http://arxiv.org/abs/grqc/0006037 And the following argues violation of EP for charges: http://arxiv.org/abs/grqc/9909035 So, between all the papers on this thread (all modern), virtually every possible point of view as to which cases radiate and which don't is argued. Further, the EP is considered successful for opposite reasons in different papers; and considered violated for opposite reasons. It does not appear to me there is any strong consensus. 


#15
May2411, 01:18 AM

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PF Gold
P: 5,027

Here is a recent review of this whole controversy from April of this year (I've just started reading this, so don't know the conclusions or plausibility yet):
http://www.itp.unihannover.de/~giul...Talks/Lyle.pdf This author wrote a whole book on this a while ago. 


#16
May2411, 10:04 AM

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PF Gold
P: 5,027

I highly recommend the reference in my last post. While I doubt it settles the matter to everyone's satisfaction, it reviews and critiques the whole history in a refreshingly accessible yet adequately technical level.



#17
May2411, 10:53 AM

P: 250

For those who wonder if Abraham and Lorentz (vs. Lamor) got it right re radiated power, a Google search on "a nonradiating accelerating charge" may be of interest.



#18
May2411, 04:24 PM

P: 292

Tom Roberts explained it like this:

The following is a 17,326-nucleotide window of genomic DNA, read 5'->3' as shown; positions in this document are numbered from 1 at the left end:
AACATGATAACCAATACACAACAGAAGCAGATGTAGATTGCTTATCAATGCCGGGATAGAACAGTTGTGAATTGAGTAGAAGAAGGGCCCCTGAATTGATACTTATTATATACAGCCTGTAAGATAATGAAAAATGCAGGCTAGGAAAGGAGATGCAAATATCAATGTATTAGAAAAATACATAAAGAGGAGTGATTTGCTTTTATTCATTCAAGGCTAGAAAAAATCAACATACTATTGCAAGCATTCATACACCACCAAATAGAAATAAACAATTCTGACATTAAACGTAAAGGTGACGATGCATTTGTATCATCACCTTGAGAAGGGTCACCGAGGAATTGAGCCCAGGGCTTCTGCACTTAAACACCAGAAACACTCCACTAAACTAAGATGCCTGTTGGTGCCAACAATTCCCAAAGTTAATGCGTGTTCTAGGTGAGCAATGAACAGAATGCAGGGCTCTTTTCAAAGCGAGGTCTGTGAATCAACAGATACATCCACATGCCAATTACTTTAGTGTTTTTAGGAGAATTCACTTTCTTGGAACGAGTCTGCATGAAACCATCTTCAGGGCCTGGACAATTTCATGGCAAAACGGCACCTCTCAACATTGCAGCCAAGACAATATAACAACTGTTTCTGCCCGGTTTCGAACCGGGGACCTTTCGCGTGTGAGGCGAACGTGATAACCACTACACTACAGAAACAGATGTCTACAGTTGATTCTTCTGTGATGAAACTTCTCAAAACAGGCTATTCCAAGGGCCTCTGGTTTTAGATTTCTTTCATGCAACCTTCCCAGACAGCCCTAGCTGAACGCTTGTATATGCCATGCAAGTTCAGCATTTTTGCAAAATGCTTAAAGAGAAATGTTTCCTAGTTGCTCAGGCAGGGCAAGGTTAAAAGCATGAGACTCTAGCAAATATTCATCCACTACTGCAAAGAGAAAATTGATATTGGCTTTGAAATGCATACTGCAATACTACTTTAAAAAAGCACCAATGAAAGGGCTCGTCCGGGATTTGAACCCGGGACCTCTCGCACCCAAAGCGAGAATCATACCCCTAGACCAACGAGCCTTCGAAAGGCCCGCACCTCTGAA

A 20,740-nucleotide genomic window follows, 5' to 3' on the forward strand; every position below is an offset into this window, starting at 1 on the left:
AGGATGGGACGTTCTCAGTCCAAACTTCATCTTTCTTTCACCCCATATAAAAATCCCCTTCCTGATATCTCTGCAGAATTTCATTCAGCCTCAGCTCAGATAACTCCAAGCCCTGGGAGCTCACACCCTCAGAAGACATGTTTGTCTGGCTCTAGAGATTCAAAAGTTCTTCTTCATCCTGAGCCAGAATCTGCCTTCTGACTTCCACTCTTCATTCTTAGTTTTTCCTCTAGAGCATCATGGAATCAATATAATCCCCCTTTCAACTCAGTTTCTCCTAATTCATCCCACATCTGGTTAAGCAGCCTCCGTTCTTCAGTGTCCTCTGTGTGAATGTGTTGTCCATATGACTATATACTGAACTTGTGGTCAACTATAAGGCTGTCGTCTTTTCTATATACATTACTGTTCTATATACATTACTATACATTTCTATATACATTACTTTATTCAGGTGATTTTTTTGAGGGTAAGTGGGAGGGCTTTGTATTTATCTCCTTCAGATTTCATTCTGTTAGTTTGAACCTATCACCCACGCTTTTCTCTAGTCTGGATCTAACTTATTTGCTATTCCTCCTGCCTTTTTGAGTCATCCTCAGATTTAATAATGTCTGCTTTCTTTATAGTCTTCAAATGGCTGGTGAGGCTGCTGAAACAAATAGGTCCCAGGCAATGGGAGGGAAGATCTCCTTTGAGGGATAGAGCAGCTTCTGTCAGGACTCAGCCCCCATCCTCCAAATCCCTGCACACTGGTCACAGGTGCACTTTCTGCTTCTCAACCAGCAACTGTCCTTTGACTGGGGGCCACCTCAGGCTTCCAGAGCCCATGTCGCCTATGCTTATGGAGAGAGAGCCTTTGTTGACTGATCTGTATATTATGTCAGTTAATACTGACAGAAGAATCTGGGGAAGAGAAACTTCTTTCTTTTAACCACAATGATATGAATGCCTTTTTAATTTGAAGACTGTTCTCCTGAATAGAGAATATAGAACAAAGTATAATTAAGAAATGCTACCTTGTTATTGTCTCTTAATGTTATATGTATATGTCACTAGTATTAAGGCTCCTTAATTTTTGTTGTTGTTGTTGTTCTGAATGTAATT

"This really hinges on what one means by "radiation", and classically there are two reasonable but different meanings: A) a nonzero radiation term in the LienardWiechert fields, which is proportional to betadot, the charge's acceleration B) a selfpropagating disturbance in the electromagnetic field with E, B, and v mutually orthogonal (v is the direction of propagation) In addition, we also require radiation fields to be time dependent  constant fields are never considered to be radiation. (B) always satisfies this, but in certain highlysymmetric situations, (A) can have a nonzero betadot term and yet have constant fields and thus nothing we consider to be radiation. In classical electrodynamics, the claim "any accelerated charge emits radiation" refers to radiation(A), but is rather simplistic as it ignores the requirement of timedependent fields. Radiation(B) is, of course, the type in a light beam or radio wave. A uniformly accelerated charge emits radiation(A) but not radiation(B). In classical electrodynamics, an observer coaccelerated and comoving with a uniformly accelerated charge will see constant E and B fields (from the symmetry of the physical situation), so this observer will see no radiation of either type. This is the situation that applies via the equivalence principle to a charged particle sitting on the surface of the earth, observed by an observer on the same surface. In the abovereferenced forum thread, someone claimed a dc current in a bent wire is prevented from radiating by quantum effects. This is wrong, and in classical electrodynamics that current has a nonzero betadot term in the LW fields, but it is constant in time and thus is not considered to be radiation. (Nobody in that thread pointed out the two different meanings of "radiation", and they got confused by puns.)"